i have been having trouble staying on track, but alot of people dedicate there life to meditation,

    if you have different dharma you may not have the means....


    no money, have to use energy working.
    no money and little acsess to good food.
    lot of energy spent working.



    but
    bottom line

    its not bad if you dont meditate all the time
    its not good if you do.


    it just is.

    dont lable it.

    just attachment
    it just is
     
  13. #13 thabosshogg, Aug 14, 2011
    Last edited by a moderator: Aug 14, 2011



    I went through the same thing. I tried to get back into it with regimens, and schedules, meditate this many times a day for this long.


    It turned out to be incredibly counter-productive. Meditation turned into a task looming over my head, and not only that but because I was chasing my idea of certain states, or chasing feelings I used to get, I wasn't focused on the meditation itself. The more you want to get a certain feeling out of meditation, the less you will get that feeling.


    When meditation is a task to be done for a certain amount of time a day, it becomes naturally associated with feelings of stress. When you have a thought that says "I should be doing x" (try it, think of something you should be doing but you aren't doing) it naturally causes stress and anxiety. It may not at first, but eventually you reach a point where sometimes, even for a whole day, even for a few days, you just don't feel like meditating, and meditating is a sacred thing, never to be forced, or treated as a task to be completed every day. Meditating when you don't want to will not be very productive.

    What worked for me (I got back to having all the feelings I was looking for in meditation, and in my daily life) was just meditating when I wanted to. Some days it's an hour every day. Some times I don't meditate all day. I find though that almost every day I get a natural desire to meditate. I don't time it, I just go until I feel it is time to stop, maybe 10 minutes, maybe an hour.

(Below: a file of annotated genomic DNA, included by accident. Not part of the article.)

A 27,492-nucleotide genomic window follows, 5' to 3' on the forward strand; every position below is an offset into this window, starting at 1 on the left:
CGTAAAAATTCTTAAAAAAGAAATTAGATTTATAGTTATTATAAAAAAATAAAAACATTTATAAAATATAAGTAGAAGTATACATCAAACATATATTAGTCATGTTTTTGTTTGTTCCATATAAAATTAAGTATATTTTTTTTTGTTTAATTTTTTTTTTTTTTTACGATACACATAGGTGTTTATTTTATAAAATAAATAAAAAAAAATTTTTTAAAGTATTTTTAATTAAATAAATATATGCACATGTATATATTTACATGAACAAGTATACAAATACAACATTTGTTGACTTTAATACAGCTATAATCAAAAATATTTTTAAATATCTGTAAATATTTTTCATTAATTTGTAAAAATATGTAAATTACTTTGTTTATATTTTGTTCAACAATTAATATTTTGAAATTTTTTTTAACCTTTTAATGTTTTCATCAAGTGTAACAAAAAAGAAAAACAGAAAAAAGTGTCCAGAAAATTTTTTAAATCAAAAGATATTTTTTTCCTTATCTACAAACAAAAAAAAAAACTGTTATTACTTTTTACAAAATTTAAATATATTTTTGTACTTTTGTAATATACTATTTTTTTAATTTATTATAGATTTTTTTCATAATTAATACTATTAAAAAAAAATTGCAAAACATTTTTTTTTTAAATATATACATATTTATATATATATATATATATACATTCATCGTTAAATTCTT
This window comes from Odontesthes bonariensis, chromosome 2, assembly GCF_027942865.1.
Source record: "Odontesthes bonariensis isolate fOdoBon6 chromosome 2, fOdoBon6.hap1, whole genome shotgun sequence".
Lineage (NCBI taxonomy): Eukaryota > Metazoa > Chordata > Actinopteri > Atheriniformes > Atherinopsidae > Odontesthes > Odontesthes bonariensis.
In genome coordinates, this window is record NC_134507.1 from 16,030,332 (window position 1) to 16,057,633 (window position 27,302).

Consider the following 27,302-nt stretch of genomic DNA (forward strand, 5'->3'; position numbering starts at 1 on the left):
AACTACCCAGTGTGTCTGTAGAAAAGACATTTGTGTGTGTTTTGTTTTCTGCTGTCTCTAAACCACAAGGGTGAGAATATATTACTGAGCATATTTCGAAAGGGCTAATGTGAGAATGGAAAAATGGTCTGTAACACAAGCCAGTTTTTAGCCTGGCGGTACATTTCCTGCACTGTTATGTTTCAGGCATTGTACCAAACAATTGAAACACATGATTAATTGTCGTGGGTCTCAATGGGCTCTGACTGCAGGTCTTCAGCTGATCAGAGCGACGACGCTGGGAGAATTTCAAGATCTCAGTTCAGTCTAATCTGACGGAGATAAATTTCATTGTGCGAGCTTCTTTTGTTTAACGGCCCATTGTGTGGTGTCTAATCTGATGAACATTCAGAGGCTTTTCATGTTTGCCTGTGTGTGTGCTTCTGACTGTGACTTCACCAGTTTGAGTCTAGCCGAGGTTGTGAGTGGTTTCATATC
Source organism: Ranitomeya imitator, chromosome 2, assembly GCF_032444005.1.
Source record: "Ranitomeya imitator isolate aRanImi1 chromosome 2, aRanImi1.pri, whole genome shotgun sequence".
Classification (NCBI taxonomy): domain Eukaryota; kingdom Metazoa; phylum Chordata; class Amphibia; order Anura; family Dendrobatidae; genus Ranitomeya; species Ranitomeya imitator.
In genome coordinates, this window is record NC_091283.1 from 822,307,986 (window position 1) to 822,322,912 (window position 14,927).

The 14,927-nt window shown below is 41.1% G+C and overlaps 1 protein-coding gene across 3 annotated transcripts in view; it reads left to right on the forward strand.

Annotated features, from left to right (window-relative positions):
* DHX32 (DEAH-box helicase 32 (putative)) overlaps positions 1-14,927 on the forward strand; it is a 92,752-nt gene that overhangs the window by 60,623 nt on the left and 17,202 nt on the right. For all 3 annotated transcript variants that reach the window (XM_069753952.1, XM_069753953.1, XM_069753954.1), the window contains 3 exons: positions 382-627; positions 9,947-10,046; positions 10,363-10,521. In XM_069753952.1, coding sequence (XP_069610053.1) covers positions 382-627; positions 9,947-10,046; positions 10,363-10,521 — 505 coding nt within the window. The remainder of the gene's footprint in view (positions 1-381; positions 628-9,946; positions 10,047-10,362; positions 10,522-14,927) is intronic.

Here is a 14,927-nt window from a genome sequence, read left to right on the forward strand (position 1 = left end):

Basically what I do is, when the thought "meditating" arises in my head, if I get feelings of stress or any negative sensation I don't do it. If it arises of my head and i get positive feelings, I do it. I get more out of a 15 minute meditation that I feel good about than a forced hour long meditation.


    In all honesty, the meditations I've done this way are the most productive meditations, because they are done in such a natural, joyful, spontaneous way. Not an "I have to do this today to reach this state" sort of way.


    That's just me, I don't like restraints. I found that living by a schedule was a direct result of fear. I was afraid that if I didn't meditate all the time I wouldn't reach certain states, I would slip out of mindfulness. Then when I took a leap and stopped meditating on a schedule I found out that none of that was true.

    Maybe a schedule would work for you, though, everyone is different. If you really want to go by a schedule then try it, and you will find out how it works for you soon enough. I would never have learned how bad schedules are for me if I didn't go by a schedule for a while.


    It also depends on what you want. If you are looking for mindfulness, ability to live in the present and be happy and aware, and to gain understanding about the nature of reality, I promise you don't need a schedule.

    If you are looking for spiritual evolution, well, that's more of a willpower thing, so maybe a schedule is best.


    Oh and + 1 on the seiza bench. They are wonderful and Tris posted a good guide to building your own a while back... they are very easy to build, and very comfortable to meditate on, esepecially in a longer session.

    I leave you with a zen story.